How long does it take to fix my credit score
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If you fail to pay a merchant's debt, that company will more than likely refer your delinquent account to a collection agency. Once this happens, the debt remains on your credit report for seven years even if you pay it off. The best way to help fix your credit after this happens is to stop using credit and begin paying the rest of your debts on time. Gradually, your credit score will increase due to on-time payments and decreasing balances. The exact length of time varies depending on your current situation. The number of bad debts, public records such as bankruptcies, and inquires on your report will weigh into your score.
Creditors vary in their reporting policies. Many creditors report late payments to the credit bureaus after 30 days of nonpayment. If you don't pay and become delinquent for another 30 days, the creditor reports your debt as 60 days late, further lowering your credit score. The best way to fix this problem once the late payments hits at 30 days is to pay the debt or make payment arrangements to stop the debt from getting worse. When deciding your credit worthiness, creditors look less-kindly on a history of bad payments as opposed to one error in judgment. If you stay up with your payments, your one-time late payment of 30 days should have a minimal impact.
Satisfied In Full
In the credit reporting world, there is a term used called "satisfied in full." When you negotiate a settlement with
a debt collector, and you pay the agreed amount to satisfy your debt in full, you can request that the collection agency mark your debt as "satisfied in full," meaning you paid the debt according to requirements; it doesn't look as negative as paying a lower amount on a settled debt. If the collection agency doesn't have authority to do this, get the name and a contact number for the original debtor, the agency for whom you first acquired the debt, and ask them to make the change.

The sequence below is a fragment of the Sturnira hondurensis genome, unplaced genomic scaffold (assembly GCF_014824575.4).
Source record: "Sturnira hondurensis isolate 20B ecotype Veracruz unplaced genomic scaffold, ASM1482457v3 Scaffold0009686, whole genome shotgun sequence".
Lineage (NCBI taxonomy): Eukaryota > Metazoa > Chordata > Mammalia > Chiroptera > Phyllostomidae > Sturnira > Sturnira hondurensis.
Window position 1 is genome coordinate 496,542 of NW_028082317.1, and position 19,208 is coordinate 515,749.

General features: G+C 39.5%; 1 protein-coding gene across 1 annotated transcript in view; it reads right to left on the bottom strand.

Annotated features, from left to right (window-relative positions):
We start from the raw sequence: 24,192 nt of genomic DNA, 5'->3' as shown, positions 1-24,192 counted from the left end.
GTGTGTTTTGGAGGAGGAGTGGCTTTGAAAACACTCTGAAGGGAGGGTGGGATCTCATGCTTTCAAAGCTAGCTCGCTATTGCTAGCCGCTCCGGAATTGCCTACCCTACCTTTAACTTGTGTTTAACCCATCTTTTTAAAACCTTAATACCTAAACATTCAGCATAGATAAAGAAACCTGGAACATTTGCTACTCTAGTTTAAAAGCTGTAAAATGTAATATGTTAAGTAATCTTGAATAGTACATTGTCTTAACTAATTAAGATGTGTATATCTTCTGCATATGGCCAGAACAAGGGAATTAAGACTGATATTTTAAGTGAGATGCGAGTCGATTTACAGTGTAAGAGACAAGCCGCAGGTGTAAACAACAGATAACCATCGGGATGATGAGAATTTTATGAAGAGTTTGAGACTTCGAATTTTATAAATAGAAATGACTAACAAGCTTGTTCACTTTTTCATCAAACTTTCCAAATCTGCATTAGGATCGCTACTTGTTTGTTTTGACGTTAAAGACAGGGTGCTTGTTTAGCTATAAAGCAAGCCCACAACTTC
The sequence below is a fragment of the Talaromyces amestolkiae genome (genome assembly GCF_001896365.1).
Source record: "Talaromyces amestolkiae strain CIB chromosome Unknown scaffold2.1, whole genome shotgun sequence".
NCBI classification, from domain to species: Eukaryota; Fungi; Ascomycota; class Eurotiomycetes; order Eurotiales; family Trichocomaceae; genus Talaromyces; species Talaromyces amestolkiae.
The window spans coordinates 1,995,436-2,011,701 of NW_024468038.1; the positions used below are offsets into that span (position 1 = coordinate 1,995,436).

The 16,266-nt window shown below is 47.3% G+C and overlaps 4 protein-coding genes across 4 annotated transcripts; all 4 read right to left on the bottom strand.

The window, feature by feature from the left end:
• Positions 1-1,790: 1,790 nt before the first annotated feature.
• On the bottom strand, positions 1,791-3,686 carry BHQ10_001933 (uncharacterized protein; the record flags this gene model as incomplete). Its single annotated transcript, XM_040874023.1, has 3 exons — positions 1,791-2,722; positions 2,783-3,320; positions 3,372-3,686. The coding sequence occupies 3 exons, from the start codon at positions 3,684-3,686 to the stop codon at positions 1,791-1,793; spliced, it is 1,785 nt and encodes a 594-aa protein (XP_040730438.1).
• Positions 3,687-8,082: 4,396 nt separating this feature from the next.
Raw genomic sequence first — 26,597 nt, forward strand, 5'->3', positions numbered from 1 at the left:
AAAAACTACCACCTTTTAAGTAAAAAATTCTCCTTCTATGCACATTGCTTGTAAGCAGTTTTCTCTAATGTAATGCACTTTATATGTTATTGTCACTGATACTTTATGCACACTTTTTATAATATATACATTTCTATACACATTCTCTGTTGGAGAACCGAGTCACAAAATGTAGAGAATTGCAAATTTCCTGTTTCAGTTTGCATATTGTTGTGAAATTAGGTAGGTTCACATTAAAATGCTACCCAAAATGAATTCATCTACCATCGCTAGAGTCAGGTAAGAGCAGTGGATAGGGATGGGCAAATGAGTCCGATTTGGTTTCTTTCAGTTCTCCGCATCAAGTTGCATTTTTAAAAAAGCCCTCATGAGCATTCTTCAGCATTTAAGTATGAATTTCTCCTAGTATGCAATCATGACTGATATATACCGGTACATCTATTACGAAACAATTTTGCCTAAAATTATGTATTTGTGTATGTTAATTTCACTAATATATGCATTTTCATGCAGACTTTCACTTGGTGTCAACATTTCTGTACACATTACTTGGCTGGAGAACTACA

Avoid paying credit repair companies who allege that they can fix your credit. This money can be better spent lowering your debt. Beware of agencies that tell you they can erase bad debts from your credit report, because they can't. The only way to get a negatively assessed item off your credit report is to wait the seven to 10 years it takes for it to disappear, or contact the creditor and ask the creditor to remove the debt once you pay it even though they are not obligated. While this may sound like bad news, creditors generally look to your past two years of credit history to make determinations on your credit worthiness. Start from where you are now and continue paying your bills on time. Read up on the The Credit Repair Organizations Act. It explains exactly what credit repair companies can and cannot do for you. If you still feel you need help fixing your credit after paying a debt, contact a nonprofit agency such as Consumer Credit Counseling.Source: ehow.com